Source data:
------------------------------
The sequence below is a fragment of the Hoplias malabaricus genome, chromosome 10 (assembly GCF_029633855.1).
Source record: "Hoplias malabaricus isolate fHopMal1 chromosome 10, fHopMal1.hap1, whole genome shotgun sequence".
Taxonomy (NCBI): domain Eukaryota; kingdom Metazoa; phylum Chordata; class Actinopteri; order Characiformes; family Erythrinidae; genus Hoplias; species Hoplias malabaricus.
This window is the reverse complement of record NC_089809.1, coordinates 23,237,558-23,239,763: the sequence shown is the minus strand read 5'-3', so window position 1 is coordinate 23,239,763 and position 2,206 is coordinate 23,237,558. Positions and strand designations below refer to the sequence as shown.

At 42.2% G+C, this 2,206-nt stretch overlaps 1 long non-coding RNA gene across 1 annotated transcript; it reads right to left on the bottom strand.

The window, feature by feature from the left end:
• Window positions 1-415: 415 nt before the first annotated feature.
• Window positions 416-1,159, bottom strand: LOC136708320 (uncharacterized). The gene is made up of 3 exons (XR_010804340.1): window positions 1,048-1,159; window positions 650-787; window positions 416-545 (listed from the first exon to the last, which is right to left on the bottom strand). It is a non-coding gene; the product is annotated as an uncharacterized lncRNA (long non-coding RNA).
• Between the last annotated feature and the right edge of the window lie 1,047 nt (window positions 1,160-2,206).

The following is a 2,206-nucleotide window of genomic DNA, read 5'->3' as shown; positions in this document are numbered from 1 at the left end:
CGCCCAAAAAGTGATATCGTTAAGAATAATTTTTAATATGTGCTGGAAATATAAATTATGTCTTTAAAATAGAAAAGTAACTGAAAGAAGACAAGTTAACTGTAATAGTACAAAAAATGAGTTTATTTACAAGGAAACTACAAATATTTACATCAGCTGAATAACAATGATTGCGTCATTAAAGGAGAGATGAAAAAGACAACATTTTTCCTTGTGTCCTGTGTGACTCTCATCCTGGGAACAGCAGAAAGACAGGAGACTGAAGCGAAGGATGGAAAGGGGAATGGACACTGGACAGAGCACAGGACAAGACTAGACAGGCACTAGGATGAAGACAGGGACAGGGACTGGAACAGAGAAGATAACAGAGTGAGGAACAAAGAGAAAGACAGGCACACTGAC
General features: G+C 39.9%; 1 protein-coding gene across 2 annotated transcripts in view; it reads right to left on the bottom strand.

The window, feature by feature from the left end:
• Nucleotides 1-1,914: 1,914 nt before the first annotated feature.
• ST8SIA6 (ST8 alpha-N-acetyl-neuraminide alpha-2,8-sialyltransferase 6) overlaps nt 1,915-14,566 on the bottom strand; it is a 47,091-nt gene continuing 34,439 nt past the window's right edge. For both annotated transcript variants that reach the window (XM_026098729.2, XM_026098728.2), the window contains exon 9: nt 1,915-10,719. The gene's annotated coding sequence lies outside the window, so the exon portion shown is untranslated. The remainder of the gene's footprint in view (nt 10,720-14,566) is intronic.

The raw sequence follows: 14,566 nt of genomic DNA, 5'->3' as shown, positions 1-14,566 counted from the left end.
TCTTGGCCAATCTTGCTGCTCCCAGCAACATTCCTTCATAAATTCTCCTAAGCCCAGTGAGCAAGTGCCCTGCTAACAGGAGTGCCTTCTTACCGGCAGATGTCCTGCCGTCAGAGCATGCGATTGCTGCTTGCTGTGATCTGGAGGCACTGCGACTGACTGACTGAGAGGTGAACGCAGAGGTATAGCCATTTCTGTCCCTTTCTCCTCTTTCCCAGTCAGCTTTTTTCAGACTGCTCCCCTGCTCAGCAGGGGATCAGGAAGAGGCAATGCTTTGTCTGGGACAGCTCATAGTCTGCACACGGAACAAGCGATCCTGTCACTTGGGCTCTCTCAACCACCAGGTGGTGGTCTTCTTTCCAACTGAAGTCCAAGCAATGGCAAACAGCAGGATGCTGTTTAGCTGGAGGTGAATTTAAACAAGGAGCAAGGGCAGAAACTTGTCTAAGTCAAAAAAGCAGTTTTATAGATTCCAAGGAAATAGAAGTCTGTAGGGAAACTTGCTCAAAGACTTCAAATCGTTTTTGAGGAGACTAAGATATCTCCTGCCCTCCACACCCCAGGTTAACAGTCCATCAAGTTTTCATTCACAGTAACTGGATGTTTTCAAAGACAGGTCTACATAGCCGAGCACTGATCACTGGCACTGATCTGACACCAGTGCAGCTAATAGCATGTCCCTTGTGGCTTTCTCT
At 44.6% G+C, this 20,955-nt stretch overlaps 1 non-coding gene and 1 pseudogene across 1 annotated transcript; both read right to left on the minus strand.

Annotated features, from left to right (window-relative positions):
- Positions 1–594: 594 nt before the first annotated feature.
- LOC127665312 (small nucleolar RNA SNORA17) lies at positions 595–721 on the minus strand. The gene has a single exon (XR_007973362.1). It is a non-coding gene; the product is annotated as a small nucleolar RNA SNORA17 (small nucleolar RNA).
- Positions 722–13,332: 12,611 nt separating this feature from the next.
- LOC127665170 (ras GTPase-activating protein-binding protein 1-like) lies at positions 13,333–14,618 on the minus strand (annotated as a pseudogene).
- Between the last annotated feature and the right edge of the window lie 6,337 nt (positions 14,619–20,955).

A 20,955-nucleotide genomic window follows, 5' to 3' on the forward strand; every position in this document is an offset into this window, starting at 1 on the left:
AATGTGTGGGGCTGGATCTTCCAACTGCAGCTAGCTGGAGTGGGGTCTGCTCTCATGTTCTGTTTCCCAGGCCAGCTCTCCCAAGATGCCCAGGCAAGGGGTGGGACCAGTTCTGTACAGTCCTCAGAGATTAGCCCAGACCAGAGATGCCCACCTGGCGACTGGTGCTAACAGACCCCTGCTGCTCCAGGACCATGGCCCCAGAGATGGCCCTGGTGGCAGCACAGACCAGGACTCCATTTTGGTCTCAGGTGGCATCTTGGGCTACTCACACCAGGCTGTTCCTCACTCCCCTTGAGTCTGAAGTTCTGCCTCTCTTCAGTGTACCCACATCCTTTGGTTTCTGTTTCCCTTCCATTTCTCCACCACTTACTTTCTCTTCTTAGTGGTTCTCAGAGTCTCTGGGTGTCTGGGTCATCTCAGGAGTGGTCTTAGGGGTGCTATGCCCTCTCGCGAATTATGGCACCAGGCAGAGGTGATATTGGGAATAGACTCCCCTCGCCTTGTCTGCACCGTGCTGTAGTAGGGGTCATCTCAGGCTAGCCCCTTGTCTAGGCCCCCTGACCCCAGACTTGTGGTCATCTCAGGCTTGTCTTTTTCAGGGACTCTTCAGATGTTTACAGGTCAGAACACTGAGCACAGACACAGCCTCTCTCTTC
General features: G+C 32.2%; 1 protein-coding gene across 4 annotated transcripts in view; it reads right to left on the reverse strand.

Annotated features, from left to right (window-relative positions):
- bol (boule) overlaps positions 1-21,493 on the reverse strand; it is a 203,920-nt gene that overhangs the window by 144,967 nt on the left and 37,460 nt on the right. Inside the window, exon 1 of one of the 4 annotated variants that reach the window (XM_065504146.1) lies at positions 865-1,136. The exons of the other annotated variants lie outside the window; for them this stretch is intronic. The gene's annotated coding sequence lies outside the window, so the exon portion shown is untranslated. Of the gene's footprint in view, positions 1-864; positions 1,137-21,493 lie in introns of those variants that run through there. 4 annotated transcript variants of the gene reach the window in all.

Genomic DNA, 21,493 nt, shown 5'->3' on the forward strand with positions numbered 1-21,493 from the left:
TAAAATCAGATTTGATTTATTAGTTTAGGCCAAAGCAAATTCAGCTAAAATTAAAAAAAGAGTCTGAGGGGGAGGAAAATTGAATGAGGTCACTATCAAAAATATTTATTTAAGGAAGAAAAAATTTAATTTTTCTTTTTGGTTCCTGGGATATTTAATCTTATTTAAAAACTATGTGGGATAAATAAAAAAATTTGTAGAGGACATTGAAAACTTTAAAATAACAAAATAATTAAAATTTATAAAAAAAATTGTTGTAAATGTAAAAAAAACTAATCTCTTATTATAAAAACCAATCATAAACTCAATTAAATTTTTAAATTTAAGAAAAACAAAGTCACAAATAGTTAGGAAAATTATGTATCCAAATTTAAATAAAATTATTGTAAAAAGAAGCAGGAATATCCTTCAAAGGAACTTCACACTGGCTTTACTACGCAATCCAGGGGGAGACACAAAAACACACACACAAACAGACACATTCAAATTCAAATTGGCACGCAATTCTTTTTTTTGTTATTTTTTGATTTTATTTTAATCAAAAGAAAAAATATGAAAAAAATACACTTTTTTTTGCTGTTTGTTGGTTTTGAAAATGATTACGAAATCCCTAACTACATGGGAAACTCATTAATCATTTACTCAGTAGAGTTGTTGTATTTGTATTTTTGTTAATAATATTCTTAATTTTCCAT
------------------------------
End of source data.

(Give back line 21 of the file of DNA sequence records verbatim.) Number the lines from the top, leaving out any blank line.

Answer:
- LOC127665312 (small nucleolar RNA SNORA17) lies at positions 595–721 on the minus strand. The gene has a single exon (XR_007973362.1). It is a non-coding gene; the product is annotated as a small nucleolar RNA SNORA17 (small nucleolar RNA).